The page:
5 March 2012

Darwin's diaries: the equator, a leap year, and Brazil

By guest blogger, paleontologist and HMS Beagle archivist Dr Gordon Chancellor

HMS Beagle’s voyage round the world was well under way in March 1832. After three weeks in the Cape Verdes, Captain FitzRoy had completed his magnetic experiments and resumed the Beagle’s south-southwest course.

Flying fish, National Geographic
Darwin tells us in the Beagle diary that there were flying fish, but he had to leave his specimens of marine animals unlabelled because he felt so rough from sea sickness. At next landfall, on St Paul's Rocks, the crew spent their time trying to kill as many seabirds as possible, while Darwin made one of his first major discoveries. 

Almost all smaller oceanic islands around the world are volcanic, while most of the larger ones, such as the Falklands or New Zealand, are mainly composed of continental crust. St Paul’s Rocks are almost unique in being splinters of mantle rock from much deeper in the Earth, and it is to Darwin’s great credit that he recognised them as serpentine. As he wrote in his Geological diary ‘Is not this the first Island in the Atlantic which has been shown not to be of Volcanic origin?’ Darwin's St Paul’s specimens are still valuable after all these years, being extremely rare. 

The little Beagle crossed the equator on 17 February and poor Darwin and the other ‘griffins’ were tarred and feathered in the time-honoured fashion! The ship would stay in the southern hemisphere for four and a half years, bar a few days at the northern islands of the Galapagos in October 1835.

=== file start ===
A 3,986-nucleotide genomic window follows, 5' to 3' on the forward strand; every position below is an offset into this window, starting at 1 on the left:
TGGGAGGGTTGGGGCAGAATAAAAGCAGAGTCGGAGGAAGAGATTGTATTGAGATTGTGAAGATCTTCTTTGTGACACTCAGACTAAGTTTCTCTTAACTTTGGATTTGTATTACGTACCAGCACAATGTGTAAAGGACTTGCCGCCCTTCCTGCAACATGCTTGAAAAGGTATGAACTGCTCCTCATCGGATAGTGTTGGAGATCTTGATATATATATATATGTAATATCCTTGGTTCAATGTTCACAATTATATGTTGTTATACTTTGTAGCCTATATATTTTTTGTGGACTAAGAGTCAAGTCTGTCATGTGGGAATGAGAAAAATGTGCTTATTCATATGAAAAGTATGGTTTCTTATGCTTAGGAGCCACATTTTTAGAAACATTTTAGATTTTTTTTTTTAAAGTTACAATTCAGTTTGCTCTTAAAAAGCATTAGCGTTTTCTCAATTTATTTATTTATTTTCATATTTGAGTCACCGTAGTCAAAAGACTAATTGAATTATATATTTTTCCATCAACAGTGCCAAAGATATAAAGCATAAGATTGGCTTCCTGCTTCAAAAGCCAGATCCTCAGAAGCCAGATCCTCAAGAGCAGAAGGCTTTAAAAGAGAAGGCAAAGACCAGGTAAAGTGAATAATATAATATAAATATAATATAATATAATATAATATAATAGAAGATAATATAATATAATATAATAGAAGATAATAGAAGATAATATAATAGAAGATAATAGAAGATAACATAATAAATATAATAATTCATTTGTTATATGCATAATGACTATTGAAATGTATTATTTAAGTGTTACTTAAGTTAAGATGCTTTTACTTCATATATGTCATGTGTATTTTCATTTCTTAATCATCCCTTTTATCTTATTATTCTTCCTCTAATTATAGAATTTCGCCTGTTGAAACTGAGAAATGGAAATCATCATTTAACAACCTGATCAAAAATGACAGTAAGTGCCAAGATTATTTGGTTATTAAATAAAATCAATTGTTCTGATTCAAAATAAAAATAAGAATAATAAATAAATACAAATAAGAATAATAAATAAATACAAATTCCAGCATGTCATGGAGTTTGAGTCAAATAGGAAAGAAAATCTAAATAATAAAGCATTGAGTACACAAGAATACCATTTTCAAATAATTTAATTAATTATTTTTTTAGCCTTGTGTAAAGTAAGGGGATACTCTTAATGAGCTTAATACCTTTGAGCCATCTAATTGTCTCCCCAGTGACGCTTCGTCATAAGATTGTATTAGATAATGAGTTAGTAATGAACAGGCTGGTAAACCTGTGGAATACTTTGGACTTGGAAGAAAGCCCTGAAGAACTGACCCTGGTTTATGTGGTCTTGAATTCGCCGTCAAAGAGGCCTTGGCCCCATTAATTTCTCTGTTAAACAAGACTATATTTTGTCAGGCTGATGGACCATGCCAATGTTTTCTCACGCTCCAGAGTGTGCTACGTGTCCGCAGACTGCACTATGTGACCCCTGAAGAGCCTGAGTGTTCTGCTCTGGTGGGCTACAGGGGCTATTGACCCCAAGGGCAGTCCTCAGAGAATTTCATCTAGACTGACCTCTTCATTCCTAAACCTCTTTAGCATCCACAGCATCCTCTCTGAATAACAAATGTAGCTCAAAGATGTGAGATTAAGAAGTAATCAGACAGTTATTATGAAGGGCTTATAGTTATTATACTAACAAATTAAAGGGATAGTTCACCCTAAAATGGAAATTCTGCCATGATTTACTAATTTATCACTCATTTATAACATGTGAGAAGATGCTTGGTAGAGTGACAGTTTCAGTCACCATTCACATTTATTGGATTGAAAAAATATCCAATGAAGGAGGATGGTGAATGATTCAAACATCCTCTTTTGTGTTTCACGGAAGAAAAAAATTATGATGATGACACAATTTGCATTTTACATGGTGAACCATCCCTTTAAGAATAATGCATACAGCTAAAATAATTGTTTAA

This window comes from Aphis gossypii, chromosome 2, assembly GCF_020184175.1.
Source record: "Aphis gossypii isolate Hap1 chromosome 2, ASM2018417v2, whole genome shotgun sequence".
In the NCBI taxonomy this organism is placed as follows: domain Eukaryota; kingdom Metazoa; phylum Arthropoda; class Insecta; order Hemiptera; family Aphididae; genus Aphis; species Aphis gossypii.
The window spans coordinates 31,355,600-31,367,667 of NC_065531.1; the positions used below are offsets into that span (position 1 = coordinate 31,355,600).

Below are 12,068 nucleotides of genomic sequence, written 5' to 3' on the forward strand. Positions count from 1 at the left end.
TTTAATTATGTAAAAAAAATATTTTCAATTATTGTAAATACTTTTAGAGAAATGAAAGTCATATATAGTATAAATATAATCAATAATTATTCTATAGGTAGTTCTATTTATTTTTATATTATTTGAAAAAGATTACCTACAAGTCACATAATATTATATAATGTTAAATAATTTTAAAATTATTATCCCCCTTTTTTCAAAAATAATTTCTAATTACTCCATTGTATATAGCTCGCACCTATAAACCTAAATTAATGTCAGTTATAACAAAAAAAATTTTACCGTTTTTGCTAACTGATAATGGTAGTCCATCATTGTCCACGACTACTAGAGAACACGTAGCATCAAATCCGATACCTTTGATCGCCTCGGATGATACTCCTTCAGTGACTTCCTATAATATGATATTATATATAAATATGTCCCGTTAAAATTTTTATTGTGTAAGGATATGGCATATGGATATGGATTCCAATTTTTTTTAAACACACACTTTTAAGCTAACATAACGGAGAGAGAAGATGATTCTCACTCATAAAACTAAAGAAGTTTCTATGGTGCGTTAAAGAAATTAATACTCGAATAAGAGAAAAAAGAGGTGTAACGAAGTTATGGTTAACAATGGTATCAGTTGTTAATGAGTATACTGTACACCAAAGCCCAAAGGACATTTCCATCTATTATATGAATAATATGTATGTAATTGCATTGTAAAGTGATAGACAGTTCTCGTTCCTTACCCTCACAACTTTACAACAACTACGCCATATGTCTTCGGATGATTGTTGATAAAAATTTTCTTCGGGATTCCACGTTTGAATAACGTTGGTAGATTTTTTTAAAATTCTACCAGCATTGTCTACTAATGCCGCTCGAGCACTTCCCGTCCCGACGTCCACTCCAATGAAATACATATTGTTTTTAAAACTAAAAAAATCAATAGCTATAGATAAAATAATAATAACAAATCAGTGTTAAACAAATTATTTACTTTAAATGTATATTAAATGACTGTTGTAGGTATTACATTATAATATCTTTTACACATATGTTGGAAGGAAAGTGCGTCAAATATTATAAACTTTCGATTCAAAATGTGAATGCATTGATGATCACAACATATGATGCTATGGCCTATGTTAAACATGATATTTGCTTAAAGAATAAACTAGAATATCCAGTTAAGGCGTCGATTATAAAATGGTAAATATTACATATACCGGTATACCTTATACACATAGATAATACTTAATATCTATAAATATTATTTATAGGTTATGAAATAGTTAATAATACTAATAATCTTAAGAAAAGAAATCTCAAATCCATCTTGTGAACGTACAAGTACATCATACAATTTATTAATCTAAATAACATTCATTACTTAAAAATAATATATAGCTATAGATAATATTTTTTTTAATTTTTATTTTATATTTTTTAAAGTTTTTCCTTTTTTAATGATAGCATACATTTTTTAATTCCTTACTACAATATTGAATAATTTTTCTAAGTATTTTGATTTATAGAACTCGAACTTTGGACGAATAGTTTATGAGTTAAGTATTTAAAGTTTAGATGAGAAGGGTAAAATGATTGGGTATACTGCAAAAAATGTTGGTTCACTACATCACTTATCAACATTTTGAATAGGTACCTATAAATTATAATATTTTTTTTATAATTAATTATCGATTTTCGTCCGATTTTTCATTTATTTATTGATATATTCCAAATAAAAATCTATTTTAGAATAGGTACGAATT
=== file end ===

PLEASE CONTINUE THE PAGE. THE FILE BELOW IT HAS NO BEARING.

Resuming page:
Crossing the line, by T. Landseer after Augustus Earle
A day after his equatorial ordeal, Darwin enjoyed the compensation of seeing the beautiful Magellanic Cloud and the Southern Cross constellation for the first time and the next day, Sulivan (who Darwin always misspelt ‘Sullivan’) caught a porpoise. 

By the 20th, they made the island of Fernando Noronha off the coast of Brazil, and Darwin spent a glorious seven hours climbing to the island’s peak, marvelling at the tropical vegetation in spite of the heat. Even Beagle buffs may have missed Darwin’s best description of the ecology of the island, to be found bizarrely in his Geological diary, and only recently published for the first time in Cambridge's Darwin Online resource.

Two months into the journey, Darwin was feeling homesick and seriously worried about the length of the voyage, but novelties like seeing the sun to the north kept his spirits up. On February 28th, the Beagle reached South America at Bahia. Darwin was to spend most of the next three and half years exploring the southern half of the continent. For now, we leave him on another leap year - February 29th, 1832 - wandering the jungle in raptures.

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